"I never know what time it is and just wing it mostly," Vanessa Vardi, who lives in NSW but works in Queensland, said.
"Midweek evening outings are pretty much impossible — I don't get home until 7.30pm (in NSW) and most activities are done and dusted by 8pm. If I had small children, I would resent the lack of time available to spend with them before they went to bed.
"My partner used to spend so much time alone ... kinda waiting for me to get home, which put additional strain on our relationship."
Small business owner Reenie Henderson, who used to live in Tweed but moved to Queensland's Palm Beach in 2006, said dealing with two time zones was "chaos".
"I don't wear a watch because it just adds to the confusion," she said. "And if you ask someone the time, you have to ask, 'Is that Queensland or is that NSW time?' And if you're really lucky you'll get someone who just arrived from Perth and they're like, 'I have no idea what time it is'.
"I might want to have coffee with a friend who lives on the other side, whose kid goes to school on the other side, and it can take 10 minutes to work out the plans."
Musician Casey Barnes recently moved his young family from the Gold Coast to Kingscliff, just south of Tweed Heads.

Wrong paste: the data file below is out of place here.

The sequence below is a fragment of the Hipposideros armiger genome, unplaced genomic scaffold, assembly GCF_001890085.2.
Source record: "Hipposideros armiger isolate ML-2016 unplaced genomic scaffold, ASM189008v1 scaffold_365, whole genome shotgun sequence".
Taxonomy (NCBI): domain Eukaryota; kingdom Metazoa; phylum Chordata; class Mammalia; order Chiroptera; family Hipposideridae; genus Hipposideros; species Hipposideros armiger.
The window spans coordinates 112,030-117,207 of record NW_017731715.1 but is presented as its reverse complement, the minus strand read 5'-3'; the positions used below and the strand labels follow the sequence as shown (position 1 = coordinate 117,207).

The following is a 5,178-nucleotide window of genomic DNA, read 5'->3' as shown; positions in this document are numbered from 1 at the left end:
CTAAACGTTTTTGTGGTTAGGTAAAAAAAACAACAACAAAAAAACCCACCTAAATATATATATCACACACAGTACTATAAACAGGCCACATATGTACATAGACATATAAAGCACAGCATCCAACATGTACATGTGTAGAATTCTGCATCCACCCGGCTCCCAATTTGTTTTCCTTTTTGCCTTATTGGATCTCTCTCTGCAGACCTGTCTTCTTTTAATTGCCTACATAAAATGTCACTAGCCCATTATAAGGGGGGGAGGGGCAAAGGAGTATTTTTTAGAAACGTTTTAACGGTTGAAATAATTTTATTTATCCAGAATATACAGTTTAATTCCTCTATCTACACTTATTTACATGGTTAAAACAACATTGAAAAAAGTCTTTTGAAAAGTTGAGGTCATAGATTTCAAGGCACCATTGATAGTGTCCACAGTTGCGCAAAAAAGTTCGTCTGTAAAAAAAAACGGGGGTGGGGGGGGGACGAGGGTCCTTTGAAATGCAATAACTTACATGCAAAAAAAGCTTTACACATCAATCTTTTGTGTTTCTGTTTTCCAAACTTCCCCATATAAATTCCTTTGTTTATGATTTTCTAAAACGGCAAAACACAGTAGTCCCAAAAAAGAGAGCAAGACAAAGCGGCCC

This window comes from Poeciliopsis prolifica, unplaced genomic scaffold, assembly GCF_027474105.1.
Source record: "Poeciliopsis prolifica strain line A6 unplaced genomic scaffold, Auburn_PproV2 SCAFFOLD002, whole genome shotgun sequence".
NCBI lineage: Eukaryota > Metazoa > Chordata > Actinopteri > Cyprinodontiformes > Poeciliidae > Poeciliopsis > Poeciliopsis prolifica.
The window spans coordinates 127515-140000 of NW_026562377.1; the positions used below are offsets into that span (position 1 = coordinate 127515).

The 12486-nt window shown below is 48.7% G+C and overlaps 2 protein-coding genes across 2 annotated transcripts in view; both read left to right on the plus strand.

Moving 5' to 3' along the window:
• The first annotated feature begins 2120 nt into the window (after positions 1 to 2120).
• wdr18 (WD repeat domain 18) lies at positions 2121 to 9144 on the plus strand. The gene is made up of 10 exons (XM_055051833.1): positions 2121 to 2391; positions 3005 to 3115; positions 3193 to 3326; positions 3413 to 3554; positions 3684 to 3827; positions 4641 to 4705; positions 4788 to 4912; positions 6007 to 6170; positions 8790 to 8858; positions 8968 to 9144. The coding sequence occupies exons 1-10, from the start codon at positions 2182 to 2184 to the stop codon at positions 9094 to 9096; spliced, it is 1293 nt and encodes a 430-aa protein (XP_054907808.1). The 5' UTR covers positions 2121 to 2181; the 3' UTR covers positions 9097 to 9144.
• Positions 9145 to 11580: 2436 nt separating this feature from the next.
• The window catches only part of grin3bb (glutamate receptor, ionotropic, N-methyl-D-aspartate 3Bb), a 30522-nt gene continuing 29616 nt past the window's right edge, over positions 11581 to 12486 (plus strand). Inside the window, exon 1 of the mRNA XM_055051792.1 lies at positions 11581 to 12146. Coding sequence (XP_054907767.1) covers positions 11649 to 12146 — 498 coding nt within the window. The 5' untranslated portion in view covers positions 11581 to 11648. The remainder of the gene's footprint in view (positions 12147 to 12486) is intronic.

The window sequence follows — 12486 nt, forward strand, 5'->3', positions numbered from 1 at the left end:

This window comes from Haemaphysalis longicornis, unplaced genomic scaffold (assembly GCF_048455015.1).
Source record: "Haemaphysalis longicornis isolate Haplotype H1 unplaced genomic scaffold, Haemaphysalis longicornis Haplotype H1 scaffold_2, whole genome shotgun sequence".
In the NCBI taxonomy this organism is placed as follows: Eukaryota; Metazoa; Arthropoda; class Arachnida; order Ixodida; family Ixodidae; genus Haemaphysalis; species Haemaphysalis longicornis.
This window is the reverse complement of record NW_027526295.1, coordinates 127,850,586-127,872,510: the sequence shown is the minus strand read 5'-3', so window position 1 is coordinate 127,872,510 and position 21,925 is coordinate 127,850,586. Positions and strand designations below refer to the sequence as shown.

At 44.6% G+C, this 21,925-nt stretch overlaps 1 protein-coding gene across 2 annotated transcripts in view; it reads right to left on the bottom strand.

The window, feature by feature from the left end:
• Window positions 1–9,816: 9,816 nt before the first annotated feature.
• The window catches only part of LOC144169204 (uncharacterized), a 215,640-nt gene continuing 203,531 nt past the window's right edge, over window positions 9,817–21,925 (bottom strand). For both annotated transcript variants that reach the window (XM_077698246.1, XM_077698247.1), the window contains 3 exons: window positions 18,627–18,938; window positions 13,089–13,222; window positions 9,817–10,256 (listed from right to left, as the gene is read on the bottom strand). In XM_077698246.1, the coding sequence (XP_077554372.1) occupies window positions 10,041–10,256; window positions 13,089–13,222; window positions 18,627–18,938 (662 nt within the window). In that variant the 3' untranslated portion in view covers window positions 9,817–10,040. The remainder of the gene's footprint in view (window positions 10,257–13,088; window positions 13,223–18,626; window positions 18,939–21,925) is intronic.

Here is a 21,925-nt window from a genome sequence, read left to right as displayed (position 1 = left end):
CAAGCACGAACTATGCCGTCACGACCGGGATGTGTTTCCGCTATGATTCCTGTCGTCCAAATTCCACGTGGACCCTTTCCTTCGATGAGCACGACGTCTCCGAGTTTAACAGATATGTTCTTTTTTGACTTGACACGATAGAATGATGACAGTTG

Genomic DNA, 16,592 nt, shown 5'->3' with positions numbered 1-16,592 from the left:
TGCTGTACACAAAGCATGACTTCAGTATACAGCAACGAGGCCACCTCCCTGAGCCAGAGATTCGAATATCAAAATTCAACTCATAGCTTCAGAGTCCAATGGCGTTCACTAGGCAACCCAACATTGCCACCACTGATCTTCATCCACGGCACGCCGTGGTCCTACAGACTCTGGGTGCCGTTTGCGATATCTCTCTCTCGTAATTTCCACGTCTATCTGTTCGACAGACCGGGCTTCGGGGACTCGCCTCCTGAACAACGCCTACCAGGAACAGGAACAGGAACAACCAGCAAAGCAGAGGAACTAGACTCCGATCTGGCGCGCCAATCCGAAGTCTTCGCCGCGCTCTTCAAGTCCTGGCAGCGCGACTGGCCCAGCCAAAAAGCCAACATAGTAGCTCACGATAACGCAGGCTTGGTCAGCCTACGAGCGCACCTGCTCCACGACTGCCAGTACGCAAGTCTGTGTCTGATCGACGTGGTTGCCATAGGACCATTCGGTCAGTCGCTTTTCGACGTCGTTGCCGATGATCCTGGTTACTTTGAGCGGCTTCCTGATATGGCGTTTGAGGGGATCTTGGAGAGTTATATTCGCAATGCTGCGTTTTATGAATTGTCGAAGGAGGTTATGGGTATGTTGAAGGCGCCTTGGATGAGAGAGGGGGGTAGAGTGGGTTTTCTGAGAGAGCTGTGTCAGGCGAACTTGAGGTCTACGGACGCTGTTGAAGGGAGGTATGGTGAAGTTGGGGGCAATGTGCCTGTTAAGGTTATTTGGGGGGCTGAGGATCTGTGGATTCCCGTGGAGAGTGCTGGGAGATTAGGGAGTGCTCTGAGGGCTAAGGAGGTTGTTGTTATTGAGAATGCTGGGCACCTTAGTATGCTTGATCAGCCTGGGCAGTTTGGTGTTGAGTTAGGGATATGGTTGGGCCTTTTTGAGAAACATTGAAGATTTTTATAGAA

"It's a beautiful place to live, but as soon as daylight saving hits, our life becomes a nightmare," he said.
"My wife works in Burleigh (in Queensland) so she's crossing that time zone twice a day going to work and returning home.
"Some people say it's only an hour but it does have a huge impact. You forget it's the little things, like convenience stores, the doctor's appointments, getting to the post office, and forgetting that you don't have that extra time to get there before it closes.
"And 'Do you mean Queensland time or NSW time?' is always a daily conversation."
Barnes said being a professional musician made things extra challenging. The Australian Idol alum has to co-ordinate a busy schedule of gigs, promos and interviews across two time zones — not to mention ensuring he shows up to each one on time.
He said late-night gigs across the border in Brisbane and the Gold Coast also made things tricky with his two kids, aged seven and two.